Cafe culture: Amsterdam's 7 coolest hangouts
If you’ve been to the capital of the Netherlands, you’ve seen those joints -- the ones we want to avoid. Overpriced big plaza cafés packed with loud customers -- easy to find, but nothing to do with the real charm of Amsterdam.
If you want to meet “Amsterdammers” and experience the city’s café culture you have to look beyond the ubiquitous coffee shops and English pubs.
Think not miserable potheads and trustifarians; instead we’re on a quest for the city’s easygoing waterside terraces, singing bartenders (no, really) and high-class cocktail bars.
Here are seven favorites, out of scores across Amsterdam, that'll give you a pass to tell friends back home that you “really” visited the city and, maybe, made some friends for life.
A bonus: most of Amsterdam’s cafés offer lunch and dinner with simple, good food. There’s an excuse to order another one for the road right there.
There’s a chance you’ll be caught off guard by the co-owner of this charming suburban café.
That’s because Peter, your bartender/songwriter for the evening, tends to burst into song at the drop of a (Dutch) hat when he’s in the mood.
Figurantenbar is a small café in the popular west side of the city, a family-friendly neighborhood close to the city center and Amsterdam’s biggest green space, the Vondelpark.
Inside on any given night you’ll find regulars, locals, students, the odd Dutch celeb and pretty much whatever other variety of café-goer we failed to notice last time in its cozy recesses.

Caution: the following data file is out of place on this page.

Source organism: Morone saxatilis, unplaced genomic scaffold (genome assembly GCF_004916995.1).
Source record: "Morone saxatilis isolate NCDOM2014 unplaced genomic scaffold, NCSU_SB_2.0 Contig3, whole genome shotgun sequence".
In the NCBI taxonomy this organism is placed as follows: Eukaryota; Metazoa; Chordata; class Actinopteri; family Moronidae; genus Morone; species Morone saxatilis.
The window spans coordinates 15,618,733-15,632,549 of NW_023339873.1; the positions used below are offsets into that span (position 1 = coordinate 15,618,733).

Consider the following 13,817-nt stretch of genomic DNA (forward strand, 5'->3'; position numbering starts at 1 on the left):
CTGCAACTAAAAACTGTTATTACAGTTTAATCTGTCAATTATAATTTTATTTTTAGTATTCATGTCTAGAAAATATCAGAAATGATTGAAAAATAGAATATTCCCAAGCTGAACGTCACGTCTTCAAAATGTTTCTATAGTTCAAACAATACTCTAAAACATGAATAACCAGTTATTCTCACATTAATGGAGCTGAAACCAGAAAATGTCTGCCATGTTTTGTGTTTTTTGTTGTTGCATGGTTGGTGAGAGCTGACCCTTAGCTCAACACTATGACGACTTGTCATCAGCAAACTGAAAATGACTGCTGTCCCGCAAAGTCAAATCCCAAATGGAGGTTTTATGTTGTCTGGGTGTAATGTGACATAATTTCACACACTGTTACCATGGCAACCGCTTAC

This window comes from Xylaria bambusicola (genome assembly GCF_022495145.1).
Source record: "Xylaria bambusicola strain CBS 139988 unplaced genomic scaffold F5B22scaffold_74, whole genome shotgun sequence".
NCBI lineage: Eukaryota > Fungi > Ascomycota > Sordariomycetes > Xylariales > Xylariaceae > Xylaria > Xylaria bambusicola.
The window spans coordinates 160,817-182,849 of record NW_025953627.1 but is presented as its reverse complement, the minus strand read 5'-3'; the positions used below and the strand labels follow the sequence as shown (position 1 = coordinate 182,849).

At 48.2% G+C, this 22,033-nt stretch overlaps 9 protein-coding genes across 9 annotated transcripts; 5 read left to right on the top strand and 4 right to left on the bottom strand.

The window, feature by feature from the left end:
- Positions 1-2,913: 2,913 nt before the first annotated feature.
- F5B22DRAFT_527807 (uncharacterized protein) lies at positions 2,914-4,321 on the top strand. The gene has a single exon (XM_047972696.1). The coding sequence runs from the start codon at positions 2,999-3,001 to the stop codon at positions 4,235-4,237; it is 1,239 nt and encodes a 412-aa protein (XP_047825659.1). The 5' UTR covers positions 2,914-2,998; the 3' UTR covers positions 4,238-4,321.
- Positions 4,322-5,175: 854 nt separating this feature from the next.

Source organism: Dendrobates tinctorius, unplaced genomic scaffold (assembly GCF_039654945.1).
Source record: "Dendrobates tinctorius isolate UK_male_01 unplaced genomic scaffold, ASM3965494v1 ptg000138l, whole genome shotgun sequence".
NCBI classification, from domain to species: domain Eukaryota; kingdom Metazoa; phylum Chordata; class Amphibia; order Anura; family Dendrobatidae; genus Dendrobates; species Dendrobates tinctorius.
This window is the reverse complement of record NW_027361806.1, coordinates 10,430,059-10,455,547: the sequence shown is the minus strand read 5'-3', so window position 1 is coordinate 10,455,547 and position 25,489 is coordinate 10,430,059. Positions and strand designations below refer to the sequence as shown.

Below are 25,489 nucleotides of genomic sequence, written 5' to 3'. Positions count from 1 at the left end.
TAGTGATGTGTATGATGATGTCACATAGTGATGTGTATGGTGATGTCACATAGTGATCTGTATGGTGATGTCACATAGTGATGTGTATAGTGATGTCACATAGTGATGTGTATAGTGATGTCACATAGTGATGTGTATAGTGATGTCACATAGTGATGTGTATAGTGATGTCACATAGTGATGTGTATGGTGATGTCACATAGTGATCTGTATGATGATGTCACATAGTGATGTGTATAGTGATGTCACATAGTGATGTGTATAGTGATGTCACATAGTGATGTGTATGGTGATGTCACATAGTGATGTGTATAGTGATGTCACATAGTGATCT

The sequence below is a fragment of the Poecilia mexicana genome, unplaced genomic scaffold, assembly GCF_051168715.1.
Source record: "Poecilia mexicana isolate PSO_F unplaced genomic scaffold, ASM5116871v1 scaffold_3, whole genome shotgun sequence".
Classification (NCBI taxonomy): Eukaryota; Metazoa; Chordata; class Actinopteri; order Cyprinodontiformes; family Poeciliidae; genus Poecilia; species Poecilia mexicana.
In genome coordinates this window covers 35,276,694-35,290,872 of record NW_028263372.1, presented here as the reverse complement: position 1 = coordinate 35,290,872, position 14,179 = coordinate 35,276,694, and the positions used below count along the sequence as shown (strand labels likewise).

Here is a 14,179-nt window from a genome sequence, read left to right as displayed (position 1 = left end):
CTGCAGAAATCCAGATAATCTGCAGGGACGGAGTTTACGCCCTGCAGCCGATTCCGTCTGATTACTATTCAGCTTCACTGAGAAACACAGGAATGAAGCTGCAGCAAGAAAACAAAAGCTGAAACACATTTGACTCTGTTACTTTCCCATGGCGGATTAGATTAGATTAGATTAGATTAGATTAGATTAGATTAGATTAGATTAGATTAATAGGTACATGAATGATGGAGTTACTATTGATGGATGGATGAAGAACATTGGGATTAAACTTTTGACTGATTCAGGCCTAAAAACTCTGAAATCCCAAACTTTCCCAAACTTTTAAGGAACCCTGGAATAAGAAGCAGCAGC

Late-night relaxing aside, Figurantenbar serves a simple lunch of toasted sandwiches (prices from around €4, US$5) every Sunday and there’s live music on a regular basis -- just don't ask the barkeep to chime in.
Figurantenbar, Rhijnvis Feithstraat 9, 1054 TT Amsterdam; +31 (0) 20 337 3529; open Monday-Thursday 4 p.m.–1 a.m., Friday-Saturday 4 p.m.–3 a.m., Sunday: noon–1 a.m.;
Walk at night in the NDSM-werf waterfront district and you can’t miss Noorderlicht because of the glow it spreads. The whole building lights up like a beacon thanks to its transparent greenhouse-like structure.
During summer days you’ll find people relaxing on the mixed grassy and sandy terrace that accommodates wooden chairs, tables, fire pits, sofas and benches.
People you’ll meet at Noorderlicht are likely to be a mix of artists, craftsmen or media types.
Noorderlicht (“Northern Light”) is situated across the IJ, the stretch of water that separates the north of Amsterdam from the rest of the city.
A free ferry runs to and from the vibrant NDSM-werf, where the café is located. Don’t worry about directions at night -- as we mentioned, this glowing spot is impossible to miss.
Noorderlicht, NDSM Plein 102, 1033 WB Amsterdam; +31 (0) 20 492 2770; open daily from 11 a.m.; www.noorderlichtcafe.nl
Hiding in Plain Sight (HPS)
Just a few canals away from the red-light district, cocktail lovers can find a classy little bar hiding -- as its name suggests -- in plain sight.
Unusual for a café or bar of this quality, HPS isn’t front and center in a buzzing part of Amsterdam, nor in a high-end hotel.
This atmospheric café will transport you back to the Roaring Twenties and make you feel like breaking out a Foxtrot ... well, maybe after a few classic drinks, such as The Walking Dead (€16) -- a flaming zombie-themed cocktail served in a glass skull.
British cocktail guru Simon Difford, founder of “Class Magazine” and diffordsguide.com awarded HPS five stars out of five, so you’ll be in good company.
HPS, Rapenburg 18, 1011 TX Amsterdam; +31 (0) 20 737 1890; open Monday-Thursday 6 p.m.-1 a.m., Friday-Saturday 6 p.m.-3 a.m.; www.hpsamsterdam.com